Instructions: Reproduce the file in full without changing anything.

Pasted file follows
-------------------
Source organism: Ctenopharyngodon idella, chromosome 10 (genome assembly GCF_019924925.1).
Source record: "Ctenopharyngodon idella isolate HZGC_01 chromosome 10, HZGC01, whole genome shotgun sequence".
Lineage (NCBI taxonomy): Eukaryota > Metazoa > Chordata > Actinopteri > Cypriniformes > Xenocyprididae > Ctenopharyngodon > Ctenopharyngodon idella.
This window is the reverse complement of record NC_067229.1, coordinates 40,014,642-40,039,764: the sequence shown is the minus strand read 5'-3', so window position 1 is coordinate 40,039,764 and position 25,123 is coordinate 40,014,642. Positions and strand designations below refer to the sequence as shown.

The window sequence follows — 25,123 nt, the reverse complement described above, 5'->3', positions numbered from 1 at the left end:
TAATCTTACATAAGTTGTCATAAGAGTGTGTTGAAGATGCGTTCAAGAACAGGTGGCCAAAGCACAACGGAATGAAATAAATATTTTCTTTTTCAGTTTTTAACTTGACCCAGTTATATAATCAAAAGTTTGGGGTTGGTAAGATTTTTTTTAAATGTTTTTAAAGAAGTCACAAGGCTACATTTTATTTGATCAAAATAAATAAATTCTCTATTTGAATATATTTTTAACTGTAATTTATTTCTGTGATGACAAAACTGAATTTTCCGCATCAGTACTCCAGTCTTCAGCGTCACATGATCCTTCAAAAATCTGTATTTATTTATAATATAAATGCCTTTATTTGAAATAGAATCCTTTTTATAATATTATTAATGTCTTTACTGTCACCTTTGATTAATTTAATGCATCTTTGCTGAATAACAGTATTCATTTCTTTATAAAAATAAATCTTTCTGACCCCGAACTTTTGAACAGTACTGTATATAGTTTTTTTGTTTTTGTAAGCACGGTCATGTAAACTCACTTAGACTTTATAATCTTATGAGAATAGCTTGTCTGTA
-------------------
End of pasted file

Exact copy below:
Source organism: Ctenopharyngodon idella, chromosome 10 (genome assembly GCF_019924925.1).
Source record: "Ctenopharyngodon idella isolate HZGC_01 chromosome 10, HZGC01, whole genome shotgun sequence".
Lineage (NCBI taxonomy): Eukaryota > Metazoa > Chordata > Actinopteri > Cypriniformes > Xenocyprididae > Ctenopharyngodon > Ctenopharyngodon idella.
This window is the reverse complement of record NC_067229.1, coordinates 40,014,642-40,039,764: the sequence shown is the minus strand read 5'-3', so window position 1 is coordinate 40,039,764 and position 25,123 is coordinate 40,014,642. Positions and strand designations below refer to the sequence as shown.

The window sequence follows — 25,123 nt, the reverse complement described above, 5'->3', positions numbered from 1 at the left end:
TAATCTTACATAAGTTGTCATAAGAGTGTGTTGAAGATGCGTTCAAGAACAGGTGGCCAAAGCACAACGGAATGAAATAAATATTTTCTTTTTCAGTTTTTAACTTGACCCAGTTATATAATCAAAAGTTTGGGGTTGGTAAGATTTTTTTTAAATGTTTTTAAAGAAGTCACAAGGCTACATTTTATTTGATCAAAATAAATAAATTCTCTATTTGAATATATTTTTAACTGTAATTTATTTCTGTGATGACAAAACTGAATTTTCCGCATCAGTACTCCAGTCTTCAGCGTCACATGATCCTTCAAAAATCTGTATTTATTTATAATATAAATGCCTTTATTTGAAATAGAATCCTTTTTATAATATTATTAATGTCTTTACTGTCACCTTTGATTAATTTAATGCATCTTTGCTGAATAACAGTATTCATTTCTTTATAAAAATAAATCTTTCTGACCCCGAACTTTTGAACAGTACTGTATATAGTTTTTTTGTTTTTGTAAGCACGGTCATGTAAACTCACTTAGACTTTATAATCTTATGAGAATAGCTTGTCTGTA